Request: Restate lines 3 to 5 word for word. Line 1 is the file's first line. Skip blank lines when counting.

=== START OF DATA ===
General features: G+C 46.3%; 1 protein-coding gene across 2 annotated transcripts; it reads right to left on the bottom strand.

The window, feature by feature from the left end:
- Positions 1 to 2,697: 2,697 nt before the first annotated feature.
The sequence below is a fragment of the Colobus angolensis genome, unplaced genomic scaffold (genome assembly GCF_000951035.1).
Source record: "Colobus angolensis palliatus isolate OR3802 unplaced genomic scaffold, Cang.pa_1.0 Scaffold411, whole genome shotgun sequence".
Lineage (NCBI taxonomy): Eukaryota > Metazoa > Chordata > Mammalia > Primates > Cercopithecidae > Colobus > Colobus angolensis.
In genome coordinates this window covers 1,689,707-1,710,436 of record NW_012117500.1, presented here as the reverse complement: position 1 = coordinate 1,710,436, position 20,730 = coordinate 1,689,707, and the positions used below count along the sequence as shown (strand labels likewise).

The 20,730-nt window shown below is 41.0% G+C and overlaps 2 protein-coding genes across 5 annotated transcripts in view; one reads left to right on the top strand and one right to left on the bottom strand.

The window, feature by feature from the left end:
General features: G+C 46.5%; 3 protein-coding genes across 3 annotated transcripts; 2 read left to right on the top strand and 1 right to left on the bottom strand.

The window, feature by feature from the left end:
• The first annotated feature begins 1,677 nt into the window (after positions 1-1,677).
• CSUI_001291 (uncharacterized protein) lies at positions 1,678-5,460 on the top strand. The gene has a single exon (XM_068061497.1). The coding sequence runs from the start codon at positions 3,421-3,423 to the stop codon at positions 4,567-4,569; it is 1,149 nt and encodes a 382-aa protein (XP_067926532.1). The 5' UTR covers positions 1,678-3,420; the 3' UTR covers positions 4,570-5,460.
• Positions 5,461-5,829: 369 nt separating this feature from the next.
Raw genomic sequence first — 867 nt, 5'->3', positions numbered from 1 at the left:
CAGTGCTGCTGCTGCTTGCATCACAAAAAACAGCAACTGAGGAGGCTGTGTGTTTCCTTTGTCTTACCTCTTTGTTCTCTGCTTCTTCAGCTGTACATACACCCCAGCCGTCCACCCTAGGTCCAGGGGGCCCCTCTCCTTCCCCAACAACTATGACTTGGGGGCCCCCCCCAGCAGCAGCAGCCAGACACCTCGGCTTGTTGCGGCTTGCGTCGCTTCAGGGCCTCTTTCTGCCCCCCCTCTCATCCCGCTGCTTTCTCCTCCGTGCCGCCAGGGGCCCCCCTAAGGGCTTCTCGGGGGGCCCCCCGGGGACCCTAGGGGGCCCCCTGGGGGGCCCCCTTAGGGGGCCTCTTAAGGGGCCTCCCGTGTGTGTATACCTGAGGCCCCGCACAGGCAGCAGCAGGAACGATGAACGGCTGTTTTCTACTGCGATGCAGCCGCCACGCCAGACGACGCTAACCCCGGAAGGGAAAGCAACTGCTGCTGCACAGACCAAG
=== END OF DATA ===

- Positions 1 to 2,697: 2,697 nt before the first annotated feature.
The sequence below is a fragment of the Colobus angolensis genome, unplaced genomic scaffold (genome assembly GCF_000951035.1).
Source record: "Colobus angolensis palliatus isolate OR3802 unplaced genomic scaffold, Cang.pa_1.0 Scaffold411, whole genome shotgun sequence".